While exploring the depths of EGX Rezzed earlier this year, there was one game that truly stood out amongst the rest: RiME
With crowds surrounding the screens, the public discovered the puzzling story of a young boy. I was even featured on the Gadget Show playing this game at Tobacco Dock!
Tequila Works has birthed a game that takes the subject of exploration to a completely different level. All though not unseen, it is an option rarely picked by developers: a journey with no information, no back story, just questions induced by the surroundings.
This particular type of game mode might not be for some as many titles are appealing due to their depth of story and detail amongst the protagonist however, RiME has not failed in standing out for its uniqueness.
Having such a positive impact, we have taken apart everything about RiME to discover why the game is so popular.
What is RiME about?
You begin on a beach to see a small boy. He seems to have washed up on shore, from where we don’t know. A nudge on your controller wakes him up.
And that’s it, that’s all the backstory the player receives. Questions are already circling minds: Who is he? Where did he come from? Why was he left in the sea? Why is he on his own? And so on.
From there, we are left to explore the island. We can go in any direction we want to find puzzle pieces, collectables and find our way around the island. In order to complete the journey, we must complete puzzles in order to unlock new routes.
With the power of his voice, our hero can, what I would describe as, unleash spirits from certain statutes in order to open doors.
We meet a fox early on but, with no dialog, we are not sure the purpose of the fox however, we can assume that the fox is there to guide us around the island. There is also a red, hooded figure that we see from a distance and, as soon as we get close, they vanish.
There are many mysteries behind this game.
We get hints from ac collective of gold butterflies that gather at places of interest. The game will also give help with certain controls so players aren’t completely in the dark.
As there is no dialog, hints about the past are told through pictures scattered around on the the ruins. Despite no obvious story, there is plenty about the protagonist left to discover.
RiME is set in what appears to be a gloriously sunny mediterranean island complete with historic white buildings for us to climb upon and beautiful scenery, one could only dream of this island.
The boy himself is wearing traditional rags and leathers suggesting the game is based in a much older, maybe ancient, time. From research, we know his name is Ino and that’s about it. He has no particular super powers; he seems just like an ordinary boy.
Ino’s innocence is obvious given by the fact the game will try to stop you from pushing him off the edge of ledges. He can’t survive falls nor does he have some incredible super jump – he’s just a boy!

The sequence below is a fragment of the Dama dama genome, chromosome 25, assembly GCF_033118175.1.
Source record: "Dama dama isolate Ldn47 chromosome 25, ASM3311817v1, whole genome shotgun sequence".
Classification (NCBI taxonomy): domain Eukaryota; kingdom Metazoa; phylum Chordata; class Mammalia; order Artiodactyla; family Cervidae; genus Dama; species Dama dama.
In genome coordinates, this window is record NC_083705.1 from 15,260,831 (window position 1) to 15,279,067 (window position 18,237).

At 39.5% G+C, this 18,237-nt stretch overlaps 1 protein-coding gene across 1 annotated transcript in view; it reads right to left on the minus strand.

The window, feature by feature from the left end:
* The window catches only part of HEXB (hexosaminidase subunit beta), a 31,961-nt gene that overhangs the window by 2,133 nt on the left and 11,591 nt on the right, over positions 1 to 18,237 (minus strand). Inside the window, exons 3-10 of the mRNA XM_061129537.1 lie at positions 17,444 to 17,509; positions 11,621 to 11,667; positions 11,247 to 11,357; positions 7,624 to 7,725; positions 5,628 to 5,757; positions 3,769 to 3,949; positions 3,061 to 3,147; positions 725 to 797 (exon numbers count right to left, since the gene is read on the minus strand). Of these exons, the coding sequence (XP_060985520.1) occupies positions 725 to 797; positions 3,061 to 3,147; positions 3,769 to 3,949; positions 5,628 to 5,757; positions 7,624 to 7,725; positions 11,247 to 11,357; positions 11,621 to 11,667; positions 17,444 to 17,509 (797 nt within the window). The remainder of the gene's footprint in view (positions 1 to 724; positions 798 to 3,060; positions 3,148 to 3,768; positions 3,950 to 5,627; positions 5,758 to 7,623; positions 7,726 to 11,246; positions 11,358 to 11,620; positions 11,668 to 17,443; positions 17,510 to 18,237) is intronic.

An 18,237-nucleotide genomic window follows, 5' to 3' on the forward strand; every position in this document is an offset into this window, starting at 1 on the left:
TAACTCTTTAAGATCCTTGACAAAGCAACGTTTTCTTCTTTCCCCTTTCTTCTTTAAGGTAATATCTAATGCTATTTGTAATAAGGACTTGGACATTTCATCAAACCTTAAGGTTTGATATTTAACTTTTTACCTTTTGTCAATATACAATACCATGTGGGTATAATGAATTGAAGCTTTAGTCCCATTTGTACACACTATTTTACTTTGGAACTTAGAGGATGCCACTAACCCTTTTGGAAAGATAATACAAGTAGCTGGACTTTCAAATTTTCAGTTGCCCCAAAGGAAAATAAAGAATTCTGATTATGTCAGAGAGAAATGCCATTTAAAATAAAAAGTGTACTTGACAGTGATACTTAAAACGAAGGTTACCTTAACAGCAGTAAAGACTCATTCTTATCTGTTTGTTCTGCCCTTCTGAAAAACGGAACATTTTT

For any more information on the protagonist, you have to play the game!
What are the main themes in this game?
The famous quote “The world is your oyster” certainly comes to play in RiME.
Even though you are left on the island due to, what we to believe to be, circumstances out of our control, we then have the choice of where to go and what to do without a crowd saying you can’t do that!
With no back story or dialog, you are in complete control of discovering your way around the island. As you don’t have another character saying, “You must go this place by taking this path”, you have the ultimate freedom of where to go.
This game is full of independence and sometimes, it’s nice not being told what to do.
And I will keep mentioning this because it is so prominent but the island left for you to examine is so utterly beautiful that the journey you take makes you truly wish you were there in person!
The scenery is so breath taking that it almost forces you to continue exploring as you want to see more of it.
Depth of Detail
The graphics behind the game are absolutely stunning! Bright colours are used throughout and characters have such neat designs; it is incredibly satisfying for the eyes playing RiME.
Designs are sketched into stone that light up as you pass, other paintings react as you move your character. Developers have used design in order to give hints to the game and the character’s past.
In fact the design is beautiful that it also calming to play. If you need a gentle, relaxing game to play after a hectic day, I would definitely recommend this.
Your character doesn’t wear an armour but just some old rags adding to his innocence and young age. The design of our protagonist explains that this is a calming game that isn’t a race but a journey.
Not only are the graphics impressive but the music that follows you as you explore just adds to the experience.
Every time there is a major development, we find that the music melodically builds to show we have somewhat succeeded in advancing in the game. It subtly adds the feeling of success within the player without making it incredibly obvious like other games.
It also builds the music up without affecting the calm feeling already developed.
I, myself, am a classical fan so that is why the music has made such a positive effect on me.
You spend the majority of this game alone. There are no villages full of residents on this island or even passers by for you to come across, it is just you and the land (and the occasional fox).
You see a distant, red figure from time to time but you can never get close enough to see them.
However, RiME approaches isolation in a very different way.
Despite being alone, I wouldn’t say the character was lonely, it is not as if he is searching for company. He is quite content exploring the island on his own.
Commonly in games, if a protagonist is alone, they are usually seeking company or discovering why everyone has disappeared.
However, as there is no dialog, we don’t quite know what our protagonist is thinking. He does the occasional giggle and smile so he doesn’t seem distressed so, therefore, doesn’t seem particularly bothered about his current situation.